Applied Quantum Technologies
Founded in 2006 by:
- Jungsang Kim, associate professor, ECE
- Felix Lu
Merged 2008 with Blue Angel Optics, founded in 2006 by:
- David Brady, Michael J. Fitzpatrick Professor, ECE
- Scott McCain, ECE PhD’07
- Robert Guenther and Robert Lontz
What it does: Provide order-of-magnitude improvements in cost, size, performance or power consumption for optical sensing systems.
Q & A with founders David Brady and Jungsang Kim, professors of ECE
Dr. Brady, what is AQT?
Applied Quantum Technologies is a translational research company. There’s a chain of research--from the basic research that we do at the university to translational research to product development. Companies often approach our laboratories asking for prototypes of the instrumentation we’ve developed at Duke or wanting to do more applied research around one of our technologies. AQT is the vehicle we use to develop those technologies that are too applied to do at the university. Eventually, as the research matures, it may be a vehicle for spinning off product-oriented companies. For example, we have recently launched Aqueti [pronounced “acuity,”] to commercialize our gigapixel camera. [AQT principal and ECE grad Scott McCain is leading business development for Aqueti.]
Dr. Kim, how did your research help seed the research pipeline at AQT?
We have developed reconfigurable optical systems based on tiny mirrors that are made out of silicon through a process called micro-machining technology. We build very small optical components, about the width of a few strands of hair, and make them move through electrical signals to precisely steer laser beams. There were demands for this technology to enable new research directions in the area of quantum information processing, and we received an initial grant from the government to transition this technology to a wider community of researchers.
What are the applications for this technology?
Kim: There are applications where I’d like to take a laser beam and move it around very quickly, much faster than a conventional mechanical system can move it. We can also build a system that handles a large number of laser beams in parallel. We can make hundreds of these mirrors on a single silicon chip. This has applications in cutting-edge quantum information processing research, as well as in optical switching for communications and advanced imaging systems.
Give me another example of an AQT-developed technology?
Kim: We have successfully developed prototypes of coded-aperture hyper-spectral imagers that operate at various wavelength ranges. We licensed that suite of technology to Centice, a coded-aperture spectroscopy company, for commercialization.
How has your experience as an entrepreneur informed your approach to teaching and mentoring students?
Kim: One thing students need to understand is that cool technology doesn’t translate directly to business opportunities. It sells when it provides a solution to your customers’ problems. Great opportunities arise when fundamental technologies are transformed into practical solutions through innovation. The three elements of success are strength in fundamental technology, sound understanding of the opportunity, and innovation that will bridge the gap.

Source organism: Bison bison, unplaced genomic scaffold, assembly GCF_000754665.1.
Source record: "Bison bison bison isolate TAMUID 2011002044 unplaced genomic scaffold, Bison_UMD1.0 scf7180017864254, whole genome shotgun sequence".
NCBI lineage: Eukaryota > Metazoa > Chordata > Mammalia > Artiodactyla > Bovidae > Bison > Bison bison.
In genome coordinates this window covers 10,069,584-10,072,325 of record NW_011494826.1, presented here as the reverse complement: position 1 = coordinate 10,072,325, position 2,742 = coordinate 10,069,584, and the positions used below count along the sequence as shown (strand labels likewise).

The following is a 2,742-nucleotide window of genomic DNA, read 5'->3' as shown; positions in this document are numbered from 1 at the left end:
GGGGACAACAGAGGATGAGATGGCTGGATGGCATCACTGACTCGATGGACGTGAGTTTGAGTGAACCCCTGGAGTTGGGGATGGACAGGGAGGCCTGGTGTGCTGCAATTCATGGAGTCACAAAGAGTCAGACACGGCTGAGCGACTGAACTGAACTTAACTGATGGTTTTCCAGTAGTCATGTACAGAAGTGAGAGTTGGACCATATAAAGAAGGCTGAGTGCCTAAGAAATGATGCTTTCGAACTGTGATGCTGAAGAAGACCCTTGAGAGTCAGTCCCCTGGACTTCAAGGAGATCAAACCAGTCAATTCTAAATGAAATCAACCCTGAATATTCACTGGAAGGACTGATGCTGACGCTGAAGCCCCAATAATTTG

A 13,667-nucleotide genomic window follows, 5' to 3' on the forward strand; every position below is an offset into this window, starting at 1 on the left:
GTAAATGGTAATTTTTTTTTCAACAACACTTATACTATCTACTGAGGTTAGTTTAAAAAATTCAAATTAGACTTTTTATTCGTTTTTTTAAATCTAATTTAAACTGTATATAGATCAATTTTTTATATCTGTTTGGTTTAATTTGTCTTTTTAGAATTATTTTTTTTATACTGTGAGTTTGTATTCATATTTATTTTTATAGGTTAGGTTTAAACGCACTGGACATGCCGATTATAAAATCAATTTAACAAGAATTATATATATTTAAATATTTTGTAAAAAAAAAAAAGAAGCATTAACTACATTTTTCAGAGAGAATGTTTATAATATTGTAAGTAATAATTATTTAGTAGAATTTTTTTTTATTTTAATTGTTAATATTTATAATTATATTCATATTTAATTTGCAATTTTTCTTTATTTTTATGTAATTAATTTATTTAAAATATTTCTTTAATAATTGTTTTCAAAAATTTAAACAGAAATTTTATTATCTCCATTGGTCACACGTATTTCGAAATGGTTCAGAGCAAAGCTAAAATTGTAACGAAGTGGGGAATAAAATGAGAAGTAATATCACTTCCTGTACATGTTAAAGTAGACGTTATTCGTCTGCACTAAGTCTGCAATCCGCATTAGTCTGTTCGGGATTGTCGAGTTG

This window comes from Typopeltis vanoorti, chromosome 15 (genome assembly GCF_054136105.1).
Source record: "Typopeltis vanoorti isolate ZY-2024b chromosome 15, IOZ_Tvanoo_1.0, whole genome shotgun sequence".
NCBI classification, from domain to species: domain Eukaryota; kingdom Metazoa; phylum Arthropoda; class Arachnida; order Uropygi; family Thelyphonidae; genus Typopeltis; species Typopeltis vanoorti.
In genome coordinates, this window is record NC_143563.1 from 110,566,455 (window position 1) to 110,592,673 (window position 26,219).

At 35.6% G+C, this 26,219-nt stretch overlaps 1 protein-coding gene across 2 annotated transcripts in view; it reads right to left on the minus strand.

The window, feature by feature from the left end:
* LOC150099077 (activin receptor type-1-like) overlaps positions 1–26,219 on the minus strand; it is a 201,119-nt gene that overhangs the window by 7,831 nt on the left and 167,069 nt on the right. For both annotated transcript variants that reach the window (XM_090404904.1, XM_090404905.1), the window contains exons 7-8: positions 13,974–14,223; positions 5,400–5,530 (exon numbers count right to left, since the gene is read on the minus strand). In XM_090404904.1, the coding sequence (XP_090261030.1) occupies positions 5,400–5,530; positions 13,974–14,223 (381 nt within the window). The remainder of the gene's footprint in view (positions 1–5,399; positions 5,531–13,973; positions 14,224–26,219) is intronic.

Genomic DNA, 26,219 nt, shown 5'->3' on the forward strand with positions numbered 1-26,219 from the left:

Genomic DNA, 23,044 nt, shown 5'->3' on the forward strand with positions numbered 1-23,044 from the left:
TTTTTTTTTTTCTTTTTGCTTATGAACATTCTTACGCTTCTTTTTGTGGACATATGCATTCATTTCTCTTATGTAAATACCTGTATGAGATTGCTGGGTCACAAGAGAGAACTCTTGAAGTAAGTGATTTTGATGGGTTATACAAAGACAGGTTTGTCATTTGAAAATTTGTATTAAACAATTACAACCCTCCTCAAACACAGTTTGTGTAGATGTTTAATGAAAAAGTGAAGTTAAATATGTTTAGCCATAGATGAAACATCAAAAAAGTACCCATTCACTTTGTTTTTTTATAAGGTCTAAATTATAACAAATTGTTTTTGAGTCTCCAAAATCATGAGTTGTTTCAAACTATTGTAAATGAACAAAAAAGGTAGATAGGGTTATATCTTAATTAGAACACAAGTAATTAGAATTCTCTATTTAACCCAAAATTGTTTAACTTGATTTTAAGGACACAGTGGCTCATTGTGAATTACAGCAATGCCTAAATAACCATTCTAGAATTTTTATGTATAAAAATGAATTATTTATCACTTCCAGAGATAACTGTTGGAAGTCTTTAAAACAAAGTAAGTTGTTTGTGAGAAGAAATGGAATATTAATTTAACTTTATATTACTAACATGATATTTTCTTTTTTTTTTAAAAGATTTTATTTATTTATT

What has being involved in AQT taught you about commercializing technology?
Kim: There’s a huge gap between what you can demonstrate in a lab and what you can ship to a customer. In a lab, you can make 100 devices publish the results from the one that works. On the commercial side, you have to make 99 of 100 of that product work without a flaw, and you’ve got to fix the last one. Helping students to understand this challenge and training them to design and construct robust prototype systems is a valuable asset.
What is the future of AQT?
Kim: We would like to develop AQT into a startup incubator in its fullest form. It has the infrastructure to manage government contracts and to help fully manage the infrastructure in a company’s youth. People with an idea for a company can become AQT employees, and leverage the support we have to demonstrate prototypes and develop business plans. When they identify commercial opportunities that can be served by the technology vetted through the prototypes, we can launch a new company focusing on the identified opportunities. We can keep the venture small and lean until they can start generating revenue and they are ready to grow. When they are ready to fly, then they leave. AQT will continue to participate as a stakeholder in these new ventures, ensuring a successful launch of the business.
In order to sustain this model, we have to have a pipeline of ideas, technologies and people coming in. We are in the process of launching our very first venture, and have numerous projects either currently in development or in the plans to sustain the process. When some of our ventures become very successful, we will be able to reinvest some of those gains to provide stronger support for new ventures and improve their opportunities for success. That really becomes a self-sustaining model of business incubation.
--by Karyn Hede